When I began to look into selling my sewing patterns, I was swimming in murky waters. I knew absolutely nothing, and I couldn’t find any straightforward advice on the web. Such were the questions that were piling up in my mind: How do I make the layout look professional? How do I print those large sheets? How much should I charge? How and where should I sell my patterns? How do I get the word out?
To those who have created a brilliant sewing pattern that they would like to sell, but have no clue where to begin, this little cheat sheet is for you. It’s not super detailed, but if I learned one thing during my journey into pattern publishing, it’s that other pattern designers are very kind, and will give you wonderful advice if you contact them. So please, feel free to contact me at montessorirevolution(at)gmail(dot)com if you have any questions. You might also look into Nancy Restuccia’s book, Publish Your Patterns!, which is jam-packed with useful information.
So you came up with a pattern – how do you get your instructions and pattern pieces on paper?
Guess what? Microsoft Word simply won’t cut it! You need to look into getting a page layout program such as Adobe InDesign. InDesign will allow you to design a page of any size (that includes those large, 22” x 34” full-sized pattern sheets.) You can make instruction sheets look top-notch, and can use their precise drawing tools to make your full-sized pattern pieces. Once you have your pattern designed, you can export it as a PDF file and send it to a professional printer. I highly suggest you download the following tutorial and become familiar with InDesign: here
Kinko’s costs an arm and a leg, and other reasons to get you patterns professionally printed.
Unless you want to pay a ridiculous sum per pattern to print off those oversized sheets at your local Kinko’s [aka - online ordering solution for digital print-on-demand - ed], you are much better off getting your patterns printed by a professional print shop. I ended up going with Tri-State Printing Co. by recommendation of a fellow pattern designer. They have a department that specializes in printing patterns for the sewing industry, so they know what they’re doing! Plus, folding is included – which I couldn’t imagine having to do myself, over and over and over … The down side of printing in this way is that you will need to order a minimum of 1000 patterns. This can be scary, but it’s worth it. The cost of your order will depend on the size of your sheets, if they are one-sided or two-sided, and if you want the pattern front printed in color.
Consider all of the hidden costs when setting the price for your patterns.
You will need to purchase zip-lock bags [or other sealed bags - paper bags perhaps - ed] for packaging (I use clearbags.com, model ZR69V), address labels, business cards, mailing supplies, etc. If you have your own website, that will cost a bit to set up and maintain. Also, don’t forget to factor in all of those big, start-up expenses, such as the purchase of Adobe InDesign. How much did you spend for fabric and notions when you were developing your pattern? In short, there are a lot more costs than just the printing of the patterns. Don’t sell yourself short because you think your patterns won’t sell for market price because you aren’t a “known” designer. The industry standard is to charge half your retail price for wholesale purchasers. The distributor price is then 70 percent of the wholesale price.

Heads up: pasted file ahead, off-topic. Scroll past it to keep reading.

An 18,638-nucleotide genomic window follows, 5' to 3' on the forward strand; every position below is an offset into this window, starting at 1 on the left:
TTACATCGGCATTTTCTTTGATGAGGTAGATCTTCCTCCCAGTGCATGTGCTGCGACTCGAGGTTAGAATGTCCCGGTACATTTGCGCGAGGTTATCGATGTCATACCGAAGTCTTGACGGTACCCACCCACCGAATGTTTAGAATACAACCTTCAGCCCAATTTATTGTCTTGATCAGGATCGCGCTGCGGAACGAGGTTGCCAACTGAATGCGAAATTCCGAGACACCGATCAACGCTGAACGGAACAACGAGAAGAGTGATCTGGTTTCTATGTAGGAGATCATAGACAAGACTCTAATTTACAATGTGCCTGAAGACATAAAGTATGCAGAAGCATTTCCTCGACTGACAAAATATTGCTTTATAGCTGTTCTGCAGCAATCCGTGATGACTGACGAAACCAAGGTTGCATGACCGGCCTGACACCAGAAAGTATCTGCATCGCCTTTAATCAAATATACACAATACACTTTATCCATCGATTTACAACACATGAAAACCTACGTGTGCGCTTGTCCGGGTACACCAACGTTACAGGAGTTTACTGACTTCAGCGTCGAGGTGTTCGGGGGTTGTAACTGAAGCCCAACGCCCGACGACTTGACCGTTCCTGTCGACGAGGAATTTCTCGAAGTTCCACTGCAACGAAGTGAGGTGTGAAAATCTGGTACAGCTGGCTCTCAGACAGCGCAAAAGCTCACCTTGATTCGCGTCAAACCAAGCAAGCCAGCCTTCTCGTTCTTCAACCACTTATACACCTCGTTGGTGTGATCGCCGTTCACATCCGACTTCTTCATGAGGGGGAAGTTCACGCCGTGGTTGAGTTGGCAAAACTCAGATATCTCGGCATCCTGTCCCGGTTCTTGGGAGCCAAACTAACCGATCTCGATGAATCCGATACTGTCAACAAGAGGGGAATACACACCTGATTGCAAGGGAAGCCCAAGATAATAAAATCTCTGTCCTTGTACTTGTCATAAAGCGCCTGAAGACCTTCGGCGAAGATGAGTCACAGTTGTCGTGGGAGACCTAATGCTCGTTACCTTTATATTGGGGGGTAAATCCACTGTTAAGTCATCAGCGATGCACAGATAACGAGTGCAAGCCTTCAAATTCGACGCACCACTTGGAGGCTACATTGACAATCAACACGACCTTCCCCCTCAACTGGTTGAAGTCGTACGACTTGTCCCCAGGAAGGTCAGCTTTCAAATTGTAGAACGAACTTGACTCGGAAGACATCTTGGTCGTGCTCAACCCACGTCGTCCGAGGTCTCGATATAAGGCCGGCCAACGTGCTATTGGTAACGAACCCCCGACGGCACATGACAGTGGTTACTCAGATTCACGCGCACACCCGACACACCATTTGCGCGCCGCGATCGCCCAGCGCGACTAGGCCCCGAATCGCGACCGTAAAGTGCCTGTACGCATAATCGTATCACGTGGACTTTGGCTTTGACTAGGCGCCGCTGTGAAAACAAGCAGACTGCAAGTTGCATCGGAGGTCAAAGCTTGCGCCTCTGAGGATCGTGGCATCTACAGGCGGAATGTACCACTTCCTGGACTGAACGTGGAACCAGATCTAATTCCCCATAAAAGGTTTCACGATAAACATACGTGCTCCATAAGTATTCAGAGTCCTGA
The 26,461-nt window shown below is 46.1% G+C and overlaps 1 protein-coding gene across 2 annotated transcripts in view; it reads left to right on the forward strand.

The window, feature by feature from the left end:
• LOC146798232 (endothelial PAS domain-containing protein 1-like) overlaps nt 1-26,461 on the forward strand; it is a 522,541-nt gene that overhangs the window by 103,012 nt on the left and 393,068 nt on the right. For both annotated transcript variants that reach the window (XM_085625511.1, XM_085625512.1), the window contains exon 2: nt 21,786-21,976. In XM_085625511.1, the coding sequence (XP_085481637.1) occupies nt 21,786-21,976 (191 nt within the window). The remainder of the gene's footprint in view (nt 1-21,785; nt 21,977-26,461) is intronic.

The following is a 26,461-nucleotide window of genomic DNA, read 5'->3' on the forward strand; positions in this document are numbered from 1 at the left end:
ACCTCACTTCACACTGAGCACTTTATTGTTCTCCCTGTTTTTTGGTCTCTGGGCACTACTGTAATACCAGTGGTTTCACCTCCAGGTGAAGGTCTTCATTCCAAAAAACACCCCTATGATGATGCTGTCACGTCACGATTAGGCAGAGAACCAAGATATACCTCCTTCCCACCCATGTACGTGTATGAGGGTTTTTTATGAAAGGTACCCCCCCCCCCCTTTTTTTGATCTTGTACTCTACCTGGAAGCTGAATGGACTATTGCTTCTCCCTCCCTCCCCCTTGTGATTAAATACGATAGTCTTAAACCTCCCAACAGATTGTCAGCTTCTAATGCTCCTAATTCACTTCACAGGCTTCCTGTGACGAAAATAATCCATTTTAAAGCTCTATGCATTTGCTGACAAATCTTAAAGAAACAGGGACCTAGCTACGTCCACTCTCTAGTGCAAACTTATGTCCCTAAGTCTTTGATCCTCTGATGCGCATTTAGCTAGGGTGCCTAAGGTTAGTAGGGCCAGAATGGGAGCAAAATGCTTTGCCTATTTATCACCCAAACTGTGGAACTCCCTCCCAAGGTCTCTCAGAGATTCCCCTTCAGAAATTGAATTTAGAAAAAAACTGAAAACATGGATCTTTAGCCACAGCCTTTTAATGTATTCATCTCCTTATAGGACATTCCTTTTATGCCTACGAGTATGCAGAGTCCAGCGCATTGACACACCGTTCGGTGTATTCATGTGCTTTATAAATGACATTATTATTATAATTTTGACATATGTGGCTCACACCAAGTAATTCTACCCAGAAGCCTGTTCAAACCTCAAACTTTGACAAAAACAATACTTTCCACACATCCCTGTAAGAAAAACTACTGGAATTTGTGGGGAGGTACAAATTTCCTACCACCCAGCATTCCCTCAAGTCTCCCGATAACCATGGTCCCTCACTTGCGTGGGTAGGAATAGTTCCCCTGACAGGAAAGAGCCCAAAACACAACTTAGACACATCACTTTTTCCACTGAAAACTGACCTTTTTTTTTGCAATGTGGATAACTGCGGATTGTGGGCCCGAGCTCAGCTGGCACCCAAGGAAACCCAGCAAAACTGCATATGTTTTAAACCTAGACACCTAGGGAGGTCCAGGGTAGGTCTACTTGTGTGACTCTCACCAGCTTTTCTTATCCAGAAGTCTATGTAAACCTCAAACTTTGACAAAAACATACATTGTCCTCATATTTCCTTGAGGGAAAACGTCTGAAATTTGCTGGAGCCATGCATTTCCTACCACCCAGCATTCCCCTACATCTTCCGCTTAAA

Thank heaven for Etsy – how to sell your sewing patterns
The easiest way to set up shop is through Etsy.com. Etsy is, hands down, the best way to get your products online without having to study web design. Plus – it has a built-in audience. I started up my Etsy shop in addition to my own website, just to tap into all of the crafty action over at Etsy.
Your Mom can’t be your only customer and other marketing tips.
Although I’m sure your mom, aunt and best friend would love to buy up all your inventory, you are probably better off extending your marketing reach past your family and friends! A good way to do this is to pitch your patterns to nationwide distributors, such as Brewer Sewing Supplies and Quilters’ Resource in the US, Quilt-Craft Distributors in Canada, and Highland Quilterworks in Australia. If one of them decided to carry your patterns, they do all of the marketing work for you! Finding wholesale customers is as easy as contacting your own favorite fabric and pattern shops to see if they would be interested in carrying your patterns. A bit of time on Google is all that it takes to locate the contact information of most online fabric stores.
Promoting your direct retail sales is a bit more work. If you have a blog, you should set up a mailing list (I use www.ymlp.com) to send out promotional mailings, offer discount coupons, etc. Get the word out in whatever way you can – set up a Flickr group where others can post photos of projects made using your patterns, participate in crafty forums like Whip Up’s, and don’t be afraid to promote yourself!
About the writer: Meg McElwee is a Montessori teacher who lives with her husband and two cats in rural Mexico. She spends most of her free time fiddling with fabric and keeping up her blog. She sells her Reading Pillow and Mei Tai Baby Carrier sewing patterns at montessori by hand.